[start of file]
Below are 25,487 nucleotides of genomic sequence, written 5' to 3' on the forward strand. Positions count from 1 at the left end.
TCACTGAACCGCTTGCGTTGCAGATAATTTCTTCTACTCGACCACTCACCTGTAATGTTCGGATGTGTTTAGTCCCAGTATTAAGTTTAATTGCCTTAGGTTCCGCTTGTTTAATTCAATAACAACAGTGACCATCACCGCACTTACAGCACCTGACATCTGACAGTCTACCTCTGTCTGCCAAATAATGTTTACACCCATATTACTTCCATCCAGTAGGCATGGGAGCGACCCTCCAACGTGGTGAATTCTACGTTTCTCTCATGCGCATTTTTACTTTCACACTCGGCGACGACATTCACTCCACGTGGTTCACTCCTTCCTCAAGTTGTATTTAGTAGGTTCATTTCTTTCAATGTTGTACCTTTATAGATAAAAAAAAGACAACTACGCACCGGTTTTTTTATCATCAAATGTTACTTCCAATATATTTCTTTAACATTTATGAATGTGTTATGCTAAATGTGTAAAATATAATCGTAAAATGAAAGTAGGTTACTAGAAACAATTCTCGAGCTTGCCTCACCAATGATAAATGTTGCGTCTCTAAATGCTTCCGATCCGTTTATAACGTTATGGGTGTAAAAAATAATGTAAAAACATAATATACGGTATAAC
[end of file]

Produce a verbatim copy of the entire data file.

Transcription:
Below are 25,487 nucleotides of genomic sequence, written 5' to 3' on the forward strand. Positions count from 1 at the left end.
TCACTGAACCGCTTGCGTTGCAGATAATTTCTTCTACTCGACCACTCACCTGTAATGTTCGGATGTGTTTAGTCCCAGTATTAAGTTTAATTGCCTTAGGTTCCGCTTGTTTAATTCAATAACAACAGTGACCATCACCGCACTTACAGCACCTGACATCTGACAGTCTACCTCTGTCTGCCAAATAATGTTTACACCCATATTACTTCCATCCAGTAGGCATGGGAGCGACCCTCCAACGTGGTGAATTCTACGTTTCTCTCATGCGCATTTTTACTTTCACACTCGGCGACGACATTCACTCCACGTGGTTCACTCCTTCCTCAAGTTGTATTTAGTAGGTTCATTTCTTTCAATGTTGTACCTTTATAGATAAAAAAAAGACAACTACGCACCGGTTTTTTTATCATCAAATGTTACTTCCAATATATTTCTTTAACATTTATGAATGTGTTATGCTAAATGTGTAAAATATAATCGTAAAATGAAAGTAGGTTACTAGAAACAATTCTCGAGCTTGCCTCACCAATGATAAATGTTGCGTCTCTAAATGCTTCCGATCCGTTTATAACGTTATGGGTGTAAAAAATAATGTAAAAACATAATATACGGTATAAC